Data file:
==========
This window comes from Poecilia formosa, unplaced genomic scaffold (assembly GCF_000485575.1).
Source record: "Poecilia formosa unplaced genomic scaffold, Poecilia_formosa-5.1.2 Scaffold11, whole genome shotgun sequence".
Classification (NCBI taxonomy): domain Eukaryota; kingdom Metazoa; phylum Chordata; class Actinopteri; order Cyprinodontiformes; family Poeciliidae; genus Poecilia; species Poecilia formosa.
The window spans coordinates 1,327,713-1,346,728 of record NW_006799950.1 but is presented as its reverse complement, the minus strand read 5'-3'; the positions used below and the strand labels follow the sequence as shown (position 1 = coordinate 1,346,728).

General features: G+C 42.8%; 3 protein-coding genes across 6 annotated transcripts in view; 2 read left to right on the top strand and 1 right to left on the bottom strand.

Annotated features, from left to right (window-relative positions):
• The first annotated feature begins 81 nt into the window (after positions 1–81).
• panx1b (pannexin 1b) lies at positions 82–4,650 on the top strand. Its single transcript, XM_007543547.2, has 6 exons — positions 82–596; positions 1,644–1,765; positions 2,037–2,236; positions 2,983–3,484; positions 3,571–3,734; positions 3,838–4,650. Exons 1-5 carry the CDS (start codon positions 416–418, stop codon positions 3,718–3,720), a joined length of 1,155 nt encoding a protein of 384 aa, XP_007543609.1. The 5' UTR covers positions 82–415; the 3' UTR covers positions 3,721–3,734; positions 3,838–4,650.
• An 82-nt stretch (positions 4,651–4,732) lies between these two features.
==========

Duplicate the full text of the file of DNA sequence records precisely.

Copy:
This window comes from Poecilia formosa, unplaced genomic scaffold (assembly GCF_000485575.1).
Source record: "Poecilia formosa unplaced genomic scaffold, Poecilia_formosa-5.1.2 Scaffold11, whole genome shotgun sequence".
Classification (NCBI taxonomy): domain Eukaryota; kingdom Metazoa; phylum Chordata; class Actinopteri; order Cyprinodontiformes; family Poeciliidae; genus Poecilia; species Poecilia formosa.
The window spans coordinates 1,327,713-1,346,728 of record NW_006799950.1 but is presented as its reverse complement, the minus strand read 5'-3'; the positions used below and the strand labels follow the sequence as shown (position 1 = coordinate 1,346,728).

General features: G+C 42.8%; 3 protein-coding genes across 6 annotated transcripts in view; 2 read left to right on the top strand and 1 right to left on the bottom strand.

Annotated features, from left to right (window-relative positions):
• The first annotated feature begins 81 nt into the window (after positions 1–81).
• panx1b (pannexin 1b) lies at positions 82–4,650 on the top strand. Its single transcript, XM_007543547.2, has 6 exons — positions 82–596; positions 1,644–1,765; positions 2,037–2,236; positions 2,983–3,484; positions 3,571–3,734; positions 3,838–4,650. Exons 1-5 carry the CDS (start codon positions 416–418, stop codon positions 3,718–3,720), a joined length of 1,155 nt encoding a protein of 384 aa, XP_007543609.1. The 5' UTR covers positions 82–415; the 3' UTR covers positions 3,721–3,734; positions 3,838–4,650.
• An 82-nt stretch (positions 4,651–4,732) lies between these two features.